Let's begin with the unambiguous promise that undergirded Barack Obama's "fairness" philosophy over two presidential campaigns:
"I can make this firm pledge. Under my plan, no family making less than $250,000 per year will see any form of tax increase. Not your income tax. Not your payroll tax. Not your capital gains taxes. Not any of your taxes."
Obama has already violated this vow on numerous occasions, especially through Obamacare and its central mandate tax. According to a new nonpartisan analysis, the president's FY 2014 budget would drive another stake through the heart of his "firm pledge" to middle class voters:
President Obama’s budget would raise taxes mainly on people earning more than $200,000 a year, although earners at nearly every income level would face a somewhat higher tax burden, according to a new nonpartisan analysis. The study by the Tax Policy Center finds that in 2015, 86 percent of the increase in taxes would be borne by people earning $200,000 or more a year. That would largely be a result of dramatically scaling back tax breaks that disproportionately benefit the wealthy and establishing a minimum level of taxation for people who earn $1 million a year. But the study also finds that some Americans of more modest backgrounds would face more taxes...The increase in taxes on middle-class earners is notable because both political parties have said that they do not want to raise taxes on people earning less than $200,000 a year. The president’s budget was released this month but is not expected to be taken up by Congress anytime soon. “We knew the president wanted to raise additional revenue focused on high-income folks,” said Donald Marron, director of the Tax Policy Center. “The old idea of not raising taxes on people earning below $200,000 and $250,000 seems to have gone away.”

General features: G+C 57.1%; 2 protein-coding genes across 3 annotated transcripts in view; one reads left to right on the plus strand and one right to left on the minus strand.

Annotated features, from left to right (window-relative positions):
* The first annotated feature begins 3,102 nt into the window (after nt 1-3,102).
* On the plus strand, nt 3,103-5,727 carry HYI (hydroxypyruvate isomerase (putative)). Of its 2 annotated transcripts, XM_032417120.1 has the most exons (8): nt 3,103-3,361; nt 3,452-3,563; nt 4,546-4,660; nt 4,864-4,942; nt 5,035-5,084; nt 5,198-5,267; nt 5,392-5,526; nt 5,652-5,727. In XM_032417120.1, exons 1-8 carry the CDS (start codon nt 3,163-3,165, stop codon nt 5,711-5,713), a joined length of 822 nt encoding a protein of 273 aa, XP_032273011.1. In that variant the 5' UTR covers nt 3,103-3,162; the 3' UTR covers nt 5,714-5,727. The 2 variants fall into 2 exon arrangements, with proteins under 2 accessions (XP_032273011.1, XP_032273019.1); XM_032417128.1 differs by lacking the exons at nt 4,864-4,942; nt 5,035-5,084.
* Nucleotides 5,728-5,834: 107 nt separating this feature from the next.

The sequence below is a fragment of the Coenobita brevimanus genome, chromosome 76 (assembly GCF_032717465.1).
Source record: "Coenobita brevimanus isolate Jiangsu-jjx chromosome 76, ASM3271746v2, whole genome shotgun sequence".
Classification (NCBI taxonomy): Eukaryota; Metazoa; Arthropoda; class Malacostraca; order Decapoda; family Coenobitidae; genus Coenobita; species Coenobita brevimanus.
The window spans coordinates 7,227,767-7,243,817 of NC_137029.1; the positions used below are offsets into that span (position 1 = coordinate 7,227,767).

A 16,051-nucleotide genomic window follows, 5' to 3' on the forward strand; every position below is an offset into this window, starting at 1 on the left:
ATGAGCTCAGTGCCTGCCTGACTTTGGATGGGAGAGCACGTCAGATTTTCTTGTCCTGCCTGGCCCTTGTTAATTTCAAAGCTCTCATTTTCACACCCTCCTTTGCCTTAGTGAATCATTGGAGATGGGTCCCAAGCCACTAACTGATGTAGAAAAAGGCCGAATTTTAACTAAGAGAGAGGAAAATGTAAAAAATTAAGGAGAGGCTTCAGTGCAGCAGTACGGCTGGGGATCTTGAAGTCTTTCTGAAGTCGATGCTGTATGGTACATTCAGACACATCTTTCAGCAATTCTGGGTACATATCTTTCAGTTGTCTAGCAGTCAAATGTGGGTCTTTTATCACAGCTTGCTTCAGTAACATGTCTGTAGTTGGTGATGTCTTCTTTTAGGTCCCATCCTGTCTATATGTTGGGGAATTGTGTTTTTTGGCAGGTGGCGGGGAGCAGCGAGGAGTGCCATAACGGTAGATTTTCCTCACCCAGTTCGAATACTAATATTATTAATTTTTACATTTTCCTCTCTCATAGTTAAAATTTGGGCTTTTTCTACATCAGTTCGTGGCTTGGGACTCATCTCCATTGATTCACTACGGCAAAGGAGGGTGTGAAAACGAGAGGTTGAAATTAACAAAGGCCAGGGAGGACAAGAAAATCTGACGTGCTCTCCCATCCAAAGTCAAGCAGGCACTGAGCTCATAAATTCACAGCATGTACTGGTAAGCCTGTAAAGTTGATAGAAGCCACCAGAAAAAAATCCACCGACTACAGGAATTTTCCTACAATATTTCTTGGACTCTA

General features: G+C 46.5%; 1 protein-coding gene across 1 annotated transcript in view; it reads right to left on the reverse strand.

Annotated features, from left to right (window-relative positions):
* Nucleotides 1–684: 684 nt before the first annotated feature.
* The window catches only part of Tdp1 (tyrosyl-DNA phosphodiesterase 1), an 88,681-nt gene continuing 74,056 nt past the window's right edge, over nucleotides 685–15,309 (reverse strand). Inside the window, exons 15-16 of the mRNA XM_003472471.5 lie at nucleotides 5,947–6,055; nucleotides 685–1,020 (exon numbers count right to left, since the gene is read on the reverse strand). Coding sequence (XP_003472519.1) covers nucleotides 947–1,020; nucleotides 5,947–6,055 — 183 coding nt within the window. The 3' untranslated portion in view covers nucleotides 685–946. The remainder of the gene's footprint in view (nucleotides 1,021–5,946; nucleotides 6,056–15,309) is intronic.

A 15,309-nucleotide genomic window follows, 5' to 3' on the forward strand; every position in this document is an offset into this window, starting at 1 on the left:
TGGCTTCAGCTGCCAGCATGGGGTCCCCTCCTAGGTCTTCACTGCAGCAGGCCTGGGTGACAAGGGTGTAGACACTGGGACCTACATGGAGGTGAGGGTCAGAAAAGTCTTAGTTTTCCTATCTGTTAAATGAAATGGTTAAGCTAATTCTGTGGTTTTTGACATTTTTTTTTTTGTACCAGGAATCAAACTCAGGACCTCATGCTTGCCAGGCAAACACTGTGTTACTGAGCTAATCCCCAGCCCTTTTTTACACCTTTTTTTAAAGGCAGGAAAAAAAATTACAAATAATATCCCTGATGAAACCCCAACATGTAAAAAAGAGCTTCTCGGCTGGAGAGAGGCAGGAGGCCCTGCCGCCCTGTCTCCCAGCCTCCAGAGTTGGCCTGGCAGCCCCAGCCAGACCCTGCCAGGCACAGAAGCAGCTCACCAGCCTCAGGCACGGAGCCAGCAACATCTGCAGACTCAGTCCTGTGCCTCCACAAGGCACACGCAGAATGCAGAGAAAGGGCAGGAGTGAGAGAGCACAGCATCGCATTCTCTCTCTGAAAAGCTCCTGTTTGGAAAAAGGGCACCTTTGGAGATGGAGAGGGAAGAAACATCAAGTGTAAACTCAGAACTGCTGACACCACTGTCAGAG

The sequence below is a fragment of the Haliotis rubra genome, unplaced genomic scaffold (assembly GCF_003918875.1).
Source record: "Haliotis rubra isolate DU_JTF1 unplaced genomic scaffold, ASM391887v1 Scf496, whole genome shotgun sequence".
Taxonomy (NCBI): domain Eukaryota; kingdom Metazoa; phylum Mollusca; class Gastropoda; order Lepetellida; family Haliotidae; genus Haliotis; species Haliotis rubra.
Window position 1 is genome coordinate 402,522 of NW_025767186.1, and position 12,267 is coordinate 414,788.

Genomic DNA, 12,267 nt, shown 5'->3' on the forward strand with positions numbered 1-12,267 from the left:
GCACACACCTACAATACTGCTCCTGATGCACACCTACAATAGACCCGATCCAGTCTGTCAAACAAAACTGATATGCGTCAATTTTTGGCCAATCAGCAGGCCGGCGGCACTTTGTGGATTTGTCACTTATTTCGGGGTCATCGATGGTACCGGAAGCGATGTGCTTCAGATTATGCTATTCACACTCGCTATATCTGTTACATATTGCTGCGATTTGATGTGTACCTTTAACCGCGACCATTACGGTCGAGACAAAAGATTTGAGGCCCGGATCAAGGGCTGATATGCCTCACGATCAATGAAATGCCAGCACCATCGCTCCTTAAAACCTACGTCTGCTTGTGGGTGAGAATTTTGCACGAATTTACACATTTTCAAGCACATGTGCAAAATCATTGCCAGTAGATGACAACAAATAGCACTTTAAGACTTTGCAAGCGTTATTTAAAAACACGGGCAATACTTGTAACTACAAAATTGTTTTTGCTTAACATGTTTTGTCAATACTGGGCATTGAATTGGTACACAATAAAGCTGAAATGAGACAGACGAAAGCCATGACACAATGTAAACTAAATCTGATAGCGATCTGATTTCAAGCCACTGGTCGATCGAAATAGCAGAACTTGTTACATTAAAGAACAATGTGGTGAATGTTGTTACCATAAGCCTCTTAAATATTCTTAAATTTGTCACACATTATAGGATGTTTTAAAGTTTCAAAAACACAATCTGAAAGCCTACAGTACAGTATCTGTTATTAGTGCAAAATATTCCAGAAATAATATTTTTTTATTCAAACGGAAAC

Now that Obama has been re-elected, he no longer has to worry about the prospect of facing voters. This affords him the luxury of enjoying the post-election "flexibility" he's touted in the past -- and on which he's followed through. In addition to an abstruse shift in tax formulas affecting personal exemptions and the standard deduction, the bulk of Obama's proposed lower-income tax increase comes in the form of new tobacco taxes, which we've discussed previously. This is a sharply regressive tax that disproportionately affects the poor. The administration claims the tax's receipts would simultaneously discourage people from smoking and provide a viable long-term funding mechanism for a federal universal pre-K program. Policy analysts on both sides of the spectrum have concluded that the math won't work. This new levy comes in addition to Obama's 2009 cigarette tax. His overall FY '14 tax hike package is layered on top of $1.6 trillion in previous tax increases he's already imposed. Obama's budget calls for approximately $1.1 trillion in new taxes, nearly double the amount that the White House has stated publicly. Obama's desired tax hikes on the lower and middle class appear to be a baby step toward the fiscal scenario articulated by former DNC Chairman Howard Dean: Significantly higher taxes for everyone, to partially keep pace with runaway Washington spending.
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